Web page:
Our body’s strongest tendon gets the short end of the stick when it comes to running. The achilles tendon connects the calf muscles to the heel bone, and can receive a force of up to three times our body weight when we’re running. The poor, persevering tendon receives even more pressure from faster speeds or uphill running. With that in mind, it’s no wonder that achilles tendinitis from running is one of the most common injuries sustained in this activity.
If you’re a runner, you might already be feeling the early stages of achilles tendinitis. It tends to start as a dull stiffness or aching in the back of the heel that usually goes away once you’ve warmed up. At this stage, it’s easy and convenient to deny that there’s any possible injury. However, as hard as it may be, it’s best to take a break from running and give the tendon time to heal. If not, it will only get worse, and take even longer to heal down the road.
The achilles tendon is made up of fibrous tissues. When you experience achilles tendinitis from running you’re actually experiencing damages and tears to these tissues. As they work to heal themselves, they can grow back scar tissues. Because of this, one sign of achilles tendinits is a cracking sound, which is the scar tissue rubbing against the tendon. You may also feel the scar tissue through the skin as a solid nodule.
If you don’t address signs of achilles tendinitis from running as soon as you notice them, the achilles tendon will only become more damaged. Then the pain will be so strong you’ll have no choice but to take a break from running. After all, pain is the body’s way of telling us something is wrong. When it’s time to give a little love and attention to your achilles tendon, do so with alternating ice and heat.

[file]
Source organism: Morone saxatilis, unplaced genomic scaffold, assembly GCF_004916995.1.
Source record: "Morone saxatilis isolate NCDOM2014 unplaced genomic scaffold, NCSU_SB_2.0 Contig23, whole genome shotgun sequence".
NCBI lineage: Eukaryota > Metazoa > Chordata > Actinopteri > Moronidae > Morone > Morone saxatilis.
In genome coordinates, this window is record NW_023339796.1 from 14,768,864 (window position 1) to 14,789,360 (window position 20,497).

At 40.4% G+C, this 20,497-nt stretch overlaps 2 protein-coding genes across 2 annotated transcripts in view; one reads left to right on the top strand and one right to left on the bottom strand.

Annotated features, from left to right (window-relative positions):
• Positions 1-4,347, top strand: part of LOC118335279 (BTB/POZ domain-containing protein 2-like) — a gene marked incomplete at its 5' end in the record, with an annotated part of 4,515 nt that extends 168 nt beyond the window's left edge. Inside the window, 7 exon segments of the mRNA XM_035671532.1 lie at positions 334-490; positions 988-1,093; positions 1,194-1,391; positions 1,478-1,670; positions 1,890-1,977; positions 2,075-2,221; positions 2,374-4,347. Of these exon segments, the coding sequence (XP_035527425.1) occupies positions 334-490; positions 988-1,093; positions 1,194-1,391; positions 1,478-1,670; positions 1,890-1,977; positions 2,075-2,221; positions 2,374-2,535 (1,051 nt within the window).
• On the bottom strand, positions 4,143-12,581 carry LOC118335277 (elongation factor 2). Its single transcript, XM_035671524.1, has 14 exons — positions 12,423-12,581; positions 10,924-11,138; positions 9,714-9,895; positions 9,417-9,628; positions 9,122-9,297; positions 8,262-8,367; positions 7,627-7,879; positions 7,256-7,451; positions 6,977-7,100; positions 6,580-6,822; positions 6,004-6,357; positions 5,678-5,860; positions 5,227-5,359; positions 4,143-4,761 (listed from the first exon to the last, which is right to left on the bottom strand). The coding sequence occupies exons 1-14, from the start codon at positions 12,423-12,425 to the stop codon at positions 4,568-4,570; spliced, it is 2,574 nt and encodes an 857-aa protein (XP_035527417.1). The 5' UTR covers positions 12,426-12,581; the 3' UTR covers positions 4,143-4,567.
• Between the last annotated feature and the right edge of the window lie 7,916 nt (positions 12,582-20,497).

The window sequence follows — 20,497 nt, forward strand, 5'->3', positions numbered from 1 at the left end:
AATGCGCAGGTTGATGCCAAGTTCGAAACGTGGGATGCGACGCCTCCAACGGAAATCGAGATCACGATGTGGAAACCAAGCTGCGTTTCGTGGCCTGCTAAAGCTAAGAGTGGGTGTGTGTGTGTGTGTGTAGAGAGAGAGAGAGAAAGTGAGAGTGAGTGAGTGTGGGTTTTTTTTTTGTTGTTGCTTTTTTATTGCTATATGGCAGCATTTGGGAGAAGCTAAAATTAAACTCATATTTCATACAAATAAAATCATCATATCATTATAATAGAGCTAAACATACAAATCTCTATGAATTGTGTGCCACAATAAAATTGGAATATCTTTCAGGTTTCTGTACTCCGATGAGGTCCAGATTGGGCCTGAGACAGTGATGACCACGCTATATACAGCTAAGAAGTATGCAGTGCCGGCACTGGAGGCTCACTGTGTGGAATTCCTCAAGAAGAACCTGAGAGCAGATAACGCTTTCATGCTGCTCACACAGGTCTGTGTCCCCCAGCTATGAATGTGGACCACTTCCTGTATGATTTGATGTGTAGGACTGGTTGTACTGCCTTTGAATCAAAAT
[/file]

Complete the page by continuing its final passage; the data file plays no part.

Some professionals recommend gentle stretches, while others suggest that you save this for later in your recovery. The thought behind that is that stretching it will cause additional strain too soon, preventing the tendon from healing properly. In this case, you may end up with less flexibility in your ankle than before. Exercises like the eccentric heel drop come highly recommended from professionals who have studied the achilles tendon. To do this one, stand with your fore foot on a step with the weight on the injured leg. Slowly drop your heel so that it’s lower than your toes and stretching your calf. Pull yourself up with the other foot, and then repeat.
Of course, you should do everything you can to prevent developing achilles tendiintis from running to begin with. Make sure you’re stretching and conditioning properly. Spend time training for longer runs rather than pushing yourself all at once. Increasing mileage or terrain suddenly gives your achilles tendon stress it’s not ready for. Also, visit a runner’s shoe store. If your running shoes are anything less than optimal, you’re at a higher risk because you lack proper support. In the end, the most important thing is to listen carefully to your body. If it needs a rest, it will tell you, and you’d do best to listen!